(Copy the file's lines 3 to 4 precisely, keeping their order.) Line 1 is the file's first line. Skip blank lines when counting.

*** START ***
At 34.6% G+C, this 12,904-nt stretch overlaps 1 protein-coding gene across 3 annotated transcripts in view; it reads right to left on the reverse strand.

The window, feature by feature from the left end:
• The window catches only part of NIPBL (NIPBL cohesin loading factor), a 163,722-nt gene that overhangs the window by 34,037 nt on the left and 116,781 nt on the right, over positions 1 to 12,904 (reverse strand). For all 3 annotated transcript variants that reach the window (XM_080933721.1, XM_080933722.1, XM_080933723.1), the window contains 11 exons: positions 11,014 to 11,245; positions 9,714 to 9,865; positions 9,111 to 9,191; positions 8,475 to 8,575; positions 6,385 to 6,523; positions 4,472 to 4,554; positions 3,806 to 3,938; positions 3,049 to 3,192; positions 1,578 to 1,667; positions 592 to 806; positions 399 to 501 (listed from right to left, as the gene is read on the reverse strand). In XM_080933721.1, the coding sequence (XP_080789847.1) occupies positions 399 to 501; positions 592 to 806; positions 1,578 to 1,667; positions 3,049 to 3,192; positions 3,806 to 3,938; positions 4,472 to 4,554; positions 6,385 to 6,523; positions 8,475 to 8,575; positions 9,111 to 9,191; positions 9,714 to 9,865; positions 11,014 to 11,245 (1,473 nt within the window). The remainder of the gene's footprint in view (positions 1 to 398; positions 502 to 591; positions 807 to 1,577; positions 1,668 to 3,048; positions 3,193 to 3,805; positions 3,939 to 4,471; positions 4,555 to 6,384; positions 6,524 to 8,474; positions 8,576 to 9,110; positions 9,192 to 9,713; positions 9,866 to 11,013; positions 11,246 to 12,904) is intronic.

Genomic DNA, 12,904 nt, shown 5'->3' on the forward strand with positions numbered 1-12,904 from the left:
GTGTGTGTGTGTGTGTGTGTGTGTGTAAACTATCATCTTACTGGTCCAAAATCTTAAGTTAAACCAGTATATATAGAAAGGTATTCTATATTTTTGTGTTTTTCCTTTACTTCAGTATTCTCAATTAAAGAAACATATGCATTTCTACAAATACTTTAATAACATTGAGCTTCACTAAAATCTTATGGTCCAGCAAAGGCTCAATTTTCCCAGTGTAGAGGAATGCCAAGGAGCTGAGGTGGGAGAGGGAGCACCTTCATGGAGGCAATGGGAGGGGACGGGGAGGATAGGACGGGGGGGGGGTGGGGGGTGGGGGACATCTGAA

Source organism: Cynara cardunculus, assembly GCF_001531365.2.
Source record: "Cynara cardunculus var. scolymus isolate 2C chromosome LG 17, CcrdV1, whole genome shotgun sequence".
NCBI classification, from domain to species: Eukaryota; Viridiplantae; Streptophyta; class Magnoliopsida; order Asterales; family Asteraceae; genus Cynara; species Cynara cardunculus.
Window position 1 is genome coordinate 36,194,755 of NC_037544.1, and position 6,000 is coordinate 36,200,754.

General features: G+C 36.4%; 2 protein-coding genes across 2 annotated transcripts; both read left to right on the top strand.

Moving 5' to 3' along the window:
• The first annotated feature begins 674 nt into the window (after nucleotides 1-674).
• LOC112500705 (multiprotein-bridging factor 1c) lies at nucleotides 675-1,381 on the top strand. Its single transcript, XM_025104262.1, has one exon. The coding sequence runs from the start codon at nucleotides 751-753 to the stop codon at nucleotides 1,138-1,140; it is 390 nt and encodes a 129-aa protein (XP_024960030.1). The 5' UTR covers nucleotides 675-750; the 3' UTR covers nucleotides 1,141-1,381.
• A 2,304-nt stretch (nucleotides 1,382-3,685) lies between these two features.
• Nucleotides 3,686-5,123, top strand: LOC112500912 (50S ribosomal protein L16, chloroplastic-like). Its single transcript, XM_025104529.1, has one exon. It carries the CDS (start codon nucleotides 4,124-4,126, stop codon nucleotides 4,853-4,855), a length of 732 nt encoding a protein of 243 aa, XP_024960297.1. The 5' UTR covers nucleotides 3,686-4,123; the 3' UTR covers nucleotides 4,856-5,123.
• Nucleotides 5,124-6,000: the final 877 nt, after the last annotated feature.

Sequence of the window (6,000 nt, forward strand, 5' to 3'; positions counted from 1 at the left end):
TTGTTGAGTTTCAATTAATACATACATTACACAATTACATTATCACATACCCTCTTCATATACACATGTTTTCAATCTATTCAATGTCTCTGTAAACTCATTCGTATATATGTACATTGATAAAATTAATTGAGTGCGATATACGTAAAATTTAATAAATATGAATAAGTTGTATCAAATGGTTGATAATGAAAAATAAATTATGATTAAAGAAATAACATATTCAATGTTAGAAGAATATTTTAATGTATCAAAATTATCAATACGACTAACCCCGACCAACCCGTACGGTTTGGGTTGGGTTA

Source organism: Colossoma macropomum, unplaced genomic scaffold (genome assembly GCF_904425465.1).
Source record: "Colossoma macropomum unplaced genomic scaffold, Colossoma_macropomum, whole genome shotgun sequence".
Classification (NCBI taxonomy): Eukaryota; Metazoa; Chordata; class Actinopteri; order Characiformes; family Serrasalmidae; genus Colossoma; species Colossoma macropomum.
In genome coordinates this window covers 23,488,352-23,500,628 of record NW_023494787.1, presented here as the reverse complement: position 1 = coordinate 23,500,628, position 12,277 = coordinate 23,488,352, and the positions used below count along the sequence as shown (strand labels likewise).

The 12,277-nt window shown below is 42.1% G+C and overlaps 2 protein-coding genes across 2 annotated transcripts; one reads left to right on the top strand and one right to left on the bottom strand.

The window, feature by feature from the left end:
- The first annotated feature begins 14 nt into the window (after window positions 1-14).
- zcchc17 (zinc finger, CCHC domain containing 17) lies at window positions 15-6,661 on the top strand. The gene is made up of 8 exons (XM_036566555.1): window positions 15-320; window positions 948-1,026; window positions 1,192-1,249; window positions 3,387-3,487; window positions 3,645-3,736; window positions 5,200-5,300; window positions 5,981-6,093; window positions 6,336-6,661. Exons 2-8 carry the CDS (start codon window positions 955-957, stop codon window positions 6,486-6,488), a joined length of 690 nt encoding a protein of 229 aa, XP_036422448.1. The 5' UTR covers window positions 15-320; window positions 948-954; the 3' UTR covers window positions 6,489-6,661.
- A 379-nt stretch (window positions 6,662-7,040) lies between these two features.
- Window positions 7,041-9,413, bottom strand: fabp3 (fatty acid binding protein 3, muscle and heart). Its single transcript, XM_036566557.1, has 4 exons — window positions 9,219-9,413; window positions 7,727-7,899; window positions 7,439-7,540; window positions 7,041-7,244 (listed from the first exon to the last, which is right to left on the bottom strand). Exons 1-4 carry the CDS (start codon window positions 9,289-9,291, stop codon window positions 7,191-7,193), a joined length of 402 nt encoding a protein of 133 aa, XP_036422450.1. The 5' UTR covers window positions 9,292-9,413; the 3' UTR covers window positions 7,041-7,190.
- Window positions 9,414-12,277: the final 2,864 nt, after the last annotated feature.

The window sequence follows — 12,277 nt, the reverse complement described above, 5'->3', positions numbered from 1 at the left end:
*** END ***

• The window catches only part of NIPBL (NIPBL cohesin loading factor), a 163,722-nt gene that overhangs the window by 34,037 nt on the left and 116,781 nt on the right, over positions 1 to 12,904 (reverse strand). For all 3 annotated transcript variants that reach the window (XM_080933721.1, XM_080933722.1, XM_080933723.1), the window contains 11 exons: positions 11,014 to 11,245; positions 9,714 to 9,865; positions 9,111 to 9,191; positions 8,475 to 8,575; positions 6,385 to 6,523; positions 4,472 to 4,554; positions 3,806 to 3,938; positions 3,049 to 3,192; positions 1,578 to 1,667; positions 592 to 806; positions 399 to 501 (listed from right to left, as the gene is read on the reverse strand). In XM_080933721.1, the coding sequence (XP_080789847.1) occupies positions 399 to 501; positions 592 to 806; positions 1,578 to 1,667; positions 3,049 to 3,192; positions 3,806 to 3,938; positions 4,472 to 4,554; positions 6,385 to 6,523; positions 8,475 to 8,575; positions 9,111 to 9,191; positions 9,714 to 9,865; positions 11,014 to 11,245 (1,473 nt within the window). The remainder of the gene's footprint in view (positions 1 to 398; positions 502 to 591; positions 807 to 1,577; positions 1,668 to 3,048; positions 3,193 to 3,805; positions 3,939 to 4,471; positions 4,555 to 6,384; positions 6,524 to 8,474; positions 8,576 to 9,110; positions 9,192 to 9,713; positions 9,866 to 11,013; positions 11,246 to 12,904) is intronic.

Genomic DNA, 12,904 nt, shown 5'->3' on the forward strand with positions numbered 1-12,904 from the left: